Though things change quickly around here and without notification, the rule for Boiler Division inspections is that Pro-press is approved for all mechanical applications as long as the required temperatures and pressures fall into the published tolerances of the materials used. I'm going to run with this Vic thing but I will shoot a spec sheet to the Chief Inspector first for a pre-approval. I've also sent a request to my supplier today for a price list of the Vic fittings. Labor costs are high in NYC since productive hours/billable time is limited so if the Vic saves me an hour here and there I'll weigh that against the fitting costs and see what makes sense before jumping into any significant purchases.
    Contact John "JohnNY" Cataneo, Master Plumber
    in New York
    in New Jersey
    for Consulting Work
    or take his class.
    jonny88
  • Charlie from wmass
    Charlie from wmass Member Posts: 4,195
    Won't the vic fittings be easier to disassemble in the future a significantly faster to assemble than threaded even on smaller diameters?
    Cost is what you spend , value is what you get.

    cell # 413-841-6726
    https://heatinghelp.com/find-a-contractor/detail/charles-garrity-plumbing-and-heating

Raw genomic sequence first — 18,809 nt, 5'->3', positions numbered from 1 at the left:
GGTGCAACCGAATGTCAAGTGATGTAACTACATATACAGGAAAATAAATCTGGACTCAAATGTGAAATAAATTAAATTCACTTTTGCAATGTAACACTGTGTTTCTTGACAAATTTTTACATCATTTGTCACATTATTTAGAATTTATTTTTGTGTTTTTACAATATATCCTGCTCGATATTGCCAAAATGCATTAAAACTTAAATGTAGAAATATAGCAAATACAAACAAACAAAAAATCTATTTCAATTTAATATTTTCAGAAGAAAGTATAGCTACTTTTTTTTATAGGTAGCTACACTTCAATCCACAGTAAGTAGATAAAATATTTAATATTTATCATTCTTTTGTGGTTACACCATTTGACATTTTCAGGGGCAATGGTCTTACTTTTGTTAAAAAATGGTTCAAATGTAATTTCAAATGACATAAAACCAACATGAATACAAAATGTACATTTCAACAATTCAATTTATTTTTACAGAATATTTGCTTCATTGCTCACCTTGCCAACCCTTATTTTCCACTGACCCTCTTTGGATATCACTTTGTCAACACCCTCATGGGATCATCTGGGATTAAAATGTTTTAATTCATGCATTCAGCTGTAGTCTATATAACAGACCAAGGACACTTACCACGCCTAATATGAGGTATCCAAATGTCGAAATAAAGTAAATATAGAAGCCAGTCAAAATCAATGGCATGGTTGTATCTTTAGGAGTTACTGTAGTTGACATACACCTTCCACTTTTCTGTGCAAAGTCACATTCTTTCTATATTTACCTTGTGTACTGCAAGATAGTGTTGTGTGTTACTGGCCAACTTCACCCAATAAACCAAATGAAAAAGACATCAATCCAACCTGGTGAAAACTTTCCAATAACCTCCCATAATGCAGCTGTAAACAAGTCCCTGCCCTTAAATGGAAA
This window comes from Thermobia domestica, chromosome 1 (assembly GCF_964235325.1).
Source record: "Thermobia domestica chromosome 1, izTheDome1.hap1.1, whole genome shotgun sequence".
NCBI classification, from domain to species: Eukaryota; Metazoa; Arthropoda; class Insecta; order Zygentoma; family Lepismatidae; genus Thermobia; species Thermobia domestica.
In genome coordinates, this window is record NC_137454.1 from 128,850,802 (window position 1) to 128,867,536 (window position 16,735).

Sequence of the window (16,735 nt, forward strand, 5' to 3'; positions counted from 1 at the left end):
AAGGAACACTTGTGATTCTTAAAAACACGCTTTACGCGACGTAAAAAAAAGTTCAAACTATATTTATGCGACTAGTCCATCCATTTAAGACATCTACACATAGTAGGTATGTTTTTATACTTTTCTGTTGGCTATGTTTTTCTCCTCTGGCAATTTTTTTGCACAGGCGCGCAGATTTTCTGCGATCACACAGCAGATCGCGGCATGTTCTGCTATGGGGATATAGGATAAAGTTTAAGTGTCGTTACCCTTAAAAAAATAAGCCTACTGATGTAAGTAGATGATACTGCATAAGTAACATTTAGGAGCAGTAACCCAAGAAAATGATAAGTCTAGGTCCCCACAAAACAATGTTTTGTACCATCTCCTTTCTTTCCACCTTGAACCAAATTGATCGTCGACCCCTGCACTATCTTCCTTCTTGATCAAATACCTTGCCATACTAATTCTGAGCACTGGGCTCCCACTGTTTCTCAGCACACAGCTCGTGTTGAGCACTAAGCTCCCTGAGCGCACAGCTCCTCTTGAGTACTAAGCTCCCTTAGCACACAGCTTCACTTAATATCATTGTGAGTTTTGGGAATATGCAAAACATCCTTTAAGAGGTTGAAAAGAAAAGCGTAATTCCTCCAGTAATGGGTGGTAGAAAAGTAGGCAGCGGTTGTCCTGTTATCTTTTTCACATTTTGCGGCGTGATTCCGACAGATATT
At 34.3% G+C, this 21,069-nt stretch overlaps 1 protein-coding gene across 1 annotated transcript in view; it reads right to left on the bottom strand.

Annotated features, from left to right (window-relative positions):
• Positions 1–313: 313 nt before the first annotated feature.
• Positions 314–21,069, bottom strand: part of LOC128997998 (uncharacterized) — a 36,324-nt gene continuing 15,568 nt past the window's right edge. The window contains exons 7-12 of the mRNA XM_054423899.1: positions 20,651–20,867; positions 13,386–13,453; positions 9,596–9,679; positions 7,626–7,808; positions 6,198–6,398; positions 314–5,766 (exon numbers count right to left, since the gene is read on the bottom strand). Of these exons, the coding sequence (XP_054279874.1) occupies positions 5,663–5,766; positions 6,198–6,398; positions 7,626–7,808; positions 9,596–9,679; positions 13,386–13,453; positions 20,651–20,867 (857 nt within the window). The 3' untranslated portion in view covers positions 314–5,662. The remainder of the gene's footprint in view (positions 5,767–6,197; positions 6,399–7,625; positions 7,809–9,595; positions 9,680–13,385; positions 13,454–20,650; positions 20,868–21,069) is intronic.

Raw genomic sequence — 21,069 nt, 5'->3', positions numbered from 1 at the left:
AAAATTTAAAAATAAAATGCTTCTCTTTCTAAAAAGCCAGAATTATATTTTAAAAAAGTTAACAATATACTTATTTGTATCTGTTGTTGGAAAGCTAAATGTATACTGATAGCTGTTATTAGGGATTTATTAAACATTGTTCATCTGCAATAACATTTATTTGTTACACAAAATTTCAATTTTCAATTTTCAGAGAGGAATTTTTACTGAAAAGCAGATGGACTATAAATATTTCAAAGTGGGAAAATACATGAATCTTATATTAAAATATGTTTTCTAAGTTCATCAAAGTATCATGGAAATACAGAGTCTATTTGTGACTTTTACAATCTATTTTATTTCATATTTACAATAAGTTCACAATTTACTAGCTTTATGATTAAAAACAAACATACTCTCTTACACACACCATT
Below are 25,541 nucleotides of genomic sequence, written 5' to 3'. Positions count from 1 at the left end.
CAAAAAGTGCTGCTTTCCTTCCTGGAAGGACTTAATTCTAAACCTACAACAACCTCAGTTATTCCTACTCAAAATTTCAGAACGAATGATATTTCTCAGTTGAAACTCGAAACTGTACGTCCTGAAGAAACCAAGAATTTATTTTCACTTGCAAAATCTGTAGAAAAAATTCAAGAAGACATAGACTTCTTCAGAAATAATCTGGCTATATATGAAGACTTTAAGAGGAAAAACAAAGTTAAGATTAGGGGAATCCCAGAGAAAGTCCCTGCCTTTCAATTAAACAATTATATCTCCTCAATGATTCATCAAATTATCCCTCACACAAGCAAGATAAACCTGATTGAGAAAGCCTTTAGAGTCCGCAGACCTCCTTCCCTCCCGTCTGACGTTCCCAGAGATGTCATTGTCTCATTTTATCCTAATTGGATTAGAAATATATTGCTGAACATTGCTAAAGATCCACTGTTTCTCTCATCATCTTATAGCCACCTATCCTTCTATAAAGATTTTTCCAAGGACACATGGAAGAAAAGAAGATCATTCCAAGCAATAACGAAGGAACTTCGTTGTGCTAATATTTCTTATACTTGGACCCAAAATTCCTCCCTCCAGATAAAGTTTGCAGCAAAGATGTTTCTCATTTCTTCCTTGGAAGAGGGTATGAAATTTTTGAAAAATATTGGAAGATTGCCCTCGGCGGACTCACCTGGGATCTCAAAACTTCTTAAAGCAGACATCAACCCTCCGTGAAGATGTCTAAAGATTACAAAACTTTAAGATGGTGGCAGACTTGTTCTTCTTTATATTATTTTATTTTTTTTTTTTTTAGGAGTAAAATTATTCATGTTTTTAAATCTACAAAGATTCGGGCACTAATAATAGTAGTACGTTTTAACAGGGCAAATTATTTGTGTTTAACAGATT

• JohnNY
    JohnNY Member Posts: 2,739
    I should think so. But I'm not figuring for disassembling anything.
    Contact John "JohnNY" Cataneo, Master Plumber
    in New York
    in New Jersey
    for Consulting Work
    or take his class.
  • Dave0176
    Dave0176 Member Posts: 1,172
    I will never use copper on a steam boiler, ever........
    DL Mechanical LLC Heating, Cooling and Plumbing 732-266-5386
    NJ Master HVACR Lic# 4630
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  • Charlie from wmass
    Charlie from wmass Member Posts: 4,195
    @Dave0176 what about wet returns?
    Cost is what you spend , value is what you get.

    cell # 413-841-6726
    https://heatinghelp.com/find-a-contractor/detail/charles-garrity-plumbing-and-heating
  • EzzyT
    EzzyT Member Posts: 1,167
    Nor would I even on wet returns.